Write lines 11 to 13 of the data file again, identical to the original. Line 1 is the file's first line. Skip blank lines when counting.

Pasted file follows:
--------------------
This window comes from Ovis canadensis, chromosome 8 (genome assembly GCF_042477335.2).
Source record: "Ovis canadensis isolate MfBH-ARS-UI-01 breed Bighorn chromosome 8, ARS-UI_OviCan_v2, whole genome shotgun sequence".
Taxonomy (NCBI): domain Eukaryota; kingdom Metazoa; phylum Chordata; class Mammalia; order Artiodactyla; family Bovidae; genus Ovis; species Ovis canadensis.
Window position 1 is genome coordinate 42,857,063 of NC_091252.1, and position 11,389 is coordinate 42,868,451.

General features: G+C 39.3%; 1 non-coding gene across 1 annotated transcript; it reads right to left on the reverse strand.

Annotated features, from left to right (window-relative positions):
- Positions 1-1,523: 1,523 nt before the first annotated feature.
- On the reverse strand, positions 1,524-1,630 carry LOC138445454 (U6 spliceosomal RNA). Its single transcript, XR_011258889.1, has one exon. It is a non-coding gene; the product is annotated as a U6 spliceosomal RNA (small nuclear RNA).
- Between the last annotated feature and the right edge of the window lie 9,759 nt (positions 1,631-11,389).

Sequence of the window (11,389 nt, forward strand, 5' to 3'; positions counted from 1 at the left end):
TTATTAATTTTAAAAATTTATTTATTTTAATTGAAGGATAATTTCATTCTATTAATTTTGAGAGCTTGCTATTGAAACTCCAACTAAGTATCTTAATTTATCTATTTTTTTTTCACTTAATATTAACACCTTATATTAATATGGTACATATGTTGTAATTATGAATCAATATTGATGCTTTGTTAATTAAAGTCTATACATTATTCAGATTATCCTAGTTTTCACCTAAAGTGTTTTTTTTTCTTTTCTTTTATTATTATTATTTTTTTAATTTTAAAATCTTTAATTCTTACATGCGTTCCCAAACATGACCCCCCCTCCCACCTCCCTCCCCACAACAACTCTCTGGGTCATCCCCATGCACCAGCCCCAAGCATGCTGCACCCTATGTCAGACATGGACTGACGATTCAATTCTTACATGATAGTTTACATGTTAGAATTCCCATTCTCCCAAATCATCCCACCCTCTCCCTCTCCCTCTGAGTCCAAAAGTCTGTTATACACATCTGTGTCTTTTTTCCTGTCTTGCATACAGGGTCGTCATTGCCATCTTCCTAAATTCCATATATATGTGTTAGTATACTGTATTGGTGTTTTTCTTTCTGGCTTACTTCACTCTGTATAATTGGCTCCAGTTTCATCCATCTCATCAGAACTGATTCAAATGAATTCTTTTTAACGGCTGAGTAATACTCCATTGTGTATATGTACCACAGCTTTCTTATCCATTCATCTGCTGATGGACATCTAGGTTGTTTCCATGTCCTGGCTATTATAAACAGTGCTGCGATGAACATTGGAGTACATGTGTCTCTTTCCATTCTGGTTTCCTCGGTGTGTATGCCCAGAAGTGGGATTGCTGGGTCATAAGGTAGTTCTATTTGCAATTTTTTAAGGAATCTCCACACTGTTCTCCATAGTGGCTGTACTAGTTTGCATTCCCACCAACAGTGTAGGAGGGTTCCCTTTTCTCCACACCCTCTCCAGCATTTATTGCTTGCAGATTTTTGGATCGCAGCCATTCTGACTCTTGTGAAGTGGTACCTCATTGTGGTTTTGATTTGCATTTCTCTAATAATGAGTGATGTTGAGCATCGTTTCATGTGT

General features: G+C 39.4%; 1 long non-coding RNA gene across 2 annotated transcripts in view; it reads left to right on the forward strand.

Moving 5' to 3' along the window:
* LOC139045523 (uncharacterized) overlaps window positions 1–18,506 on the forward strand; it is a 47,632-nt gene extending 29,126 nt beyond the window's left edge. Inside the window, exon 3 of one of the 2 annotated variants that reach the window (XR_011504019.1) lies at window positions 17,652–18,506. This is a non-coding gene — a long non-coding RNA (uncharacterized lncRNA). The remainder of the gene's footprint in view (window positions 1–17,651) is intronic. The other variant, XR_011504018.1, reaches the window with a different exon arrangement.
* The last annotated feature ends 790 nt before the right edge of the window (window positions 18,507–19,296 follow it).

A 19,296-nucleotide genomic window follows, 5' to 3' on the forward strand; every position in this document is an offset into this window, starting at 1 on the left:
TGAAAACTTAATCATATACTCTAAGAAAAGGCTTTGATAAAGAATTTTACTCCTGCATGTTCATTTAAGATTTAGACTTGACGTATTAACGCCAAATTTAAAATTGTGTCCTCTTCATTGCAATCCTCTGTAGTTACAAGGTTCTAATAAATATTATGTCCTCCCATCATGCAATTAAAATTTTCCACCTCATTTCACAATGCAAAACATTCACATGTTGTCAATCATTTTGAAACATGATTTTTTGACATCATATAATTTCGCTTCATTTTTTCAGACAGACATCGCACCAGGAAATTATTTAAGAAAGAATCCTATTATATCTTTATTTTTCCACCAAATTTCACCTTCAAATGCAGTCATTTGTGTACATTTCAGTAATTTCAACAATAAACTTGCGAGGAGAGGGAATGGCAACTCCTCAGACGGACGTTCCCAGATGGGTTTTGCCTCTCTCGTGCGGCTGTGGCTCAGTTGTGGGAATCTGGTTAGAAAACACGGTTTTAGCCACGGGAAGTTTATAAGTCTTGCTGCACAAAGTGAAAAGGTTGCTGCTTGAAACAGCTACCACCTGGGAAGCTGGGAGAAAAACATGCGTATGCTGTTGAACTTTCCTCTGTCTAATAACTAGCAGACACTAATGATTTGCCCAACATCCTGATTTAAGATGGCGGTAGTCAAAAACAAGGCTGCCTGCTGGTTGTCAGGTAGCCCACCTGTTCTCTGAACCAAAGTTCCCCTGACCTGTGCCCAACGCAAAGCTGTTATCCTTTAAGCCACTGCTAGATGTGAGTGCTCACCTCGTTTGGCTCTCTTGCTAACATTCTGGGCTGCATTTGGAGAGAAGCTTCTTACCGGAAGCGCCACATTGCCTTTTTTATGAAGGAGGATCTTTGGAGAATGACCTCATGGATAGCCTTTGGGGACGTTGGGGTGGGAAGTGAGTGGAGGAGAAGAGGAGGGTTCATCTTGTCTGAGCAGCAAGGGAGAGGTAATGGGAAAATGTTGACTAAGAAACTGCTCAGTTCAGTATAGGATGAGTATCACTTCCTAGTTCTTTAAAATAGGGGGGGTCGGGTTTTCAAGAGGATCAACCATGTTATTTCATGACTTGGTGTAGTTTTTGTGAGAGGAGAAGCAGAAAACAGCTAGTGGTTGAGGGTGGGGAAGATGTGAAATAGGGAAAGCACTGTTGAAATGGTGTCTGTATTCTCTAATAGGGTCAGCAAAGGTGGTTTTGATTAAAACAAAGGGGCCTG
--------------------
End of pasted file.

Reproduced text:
TTATTAATTTTAAAAATTTATTTATTTTAATTGAAGGATAATTTCATTCTATTAATTTTGAGAGCTTGCTATTGAAACTCCAACTAAGTATCTTAATTTATCTATTTTTTTTTCACTTAATATTAACACCTTATATTAATATGGTACATATGTTGTAATTATGAATCAATATTGATGCTTTGTTAATTAAAGTCTATACATTATTCAGATTATCCTAGTTTTCACCTAAAGTGTTTTTTTTTCTTTTCTTTTATTATTATTATTTTTTTAATTTTAAAATCTTTAATTCTTACATGCGTTCCCAAACATGACCCCCCCTCCCACCTCCCTCCCCACAACAACTCTCTGGGTCATCCCCATGCACCAGCCCCAAGCATGCTGCACCCTATGTCAGACATGGACTGACGATTCAATTCTTACATGATAGTTTACATGTTAGAATTCCCATTCTCCCAAATCATCCCACCCTCTCCCTCTCCCTCTGAGTCCAAAAGTCTGTTATACACATCTGTGTCTTTTTTCCTGTCTTGCATACAGGGTCGTCATTGCCATCTTCCTAAATTCCATATATATGTGTTAGTATACTGTATTGGTGTTTTTCTTTCTGGCTTACTTCACTCTGTATAATTGGCTCCAGTTTCATCCATCTCATCAGAACTGATTCAAATGAATTCTTTTTAACGGCTGAGTAATACTCCATTGTGTATATGTACCACAGCTTTCTTATCCATTCATCTGCTGATGGACATCTAGGTTGTTTCCATGTCCTGGCTATTATAAACAGTGCTGCGATGAACATTGGAGTACATGTGTCTCTTTCCATTCTGGTTTCCTCGGTGTGTATGCCCAGAAGTGGGATTGCTGGGTCATAAGGTAGTTCTATTTGCAATTTTTTAAGGAATCTCCACACTGTTCTCCATAGTGGCTGTACTAGTTTGCATTCCCACCAACAGTGTAGGAGGGTTCCCTTTTCTCCACACCCTCTCCAGCATTTATTGCTTGCAGATTTTTGGATCGCAGCCATTCTGACTCTTGTGAAGTGGTACCTCATTGTGGTTTTGATTTGCATTTCTCTAATAATGAGTGATGTTGAGCATCGTTTCATGTGT

General features: G+C 39.4%; 1 long non-coding RNA gene across 2 annotated transcripts in view; it reads left to right on the forward strand.

Moving 5' to 3' along the window: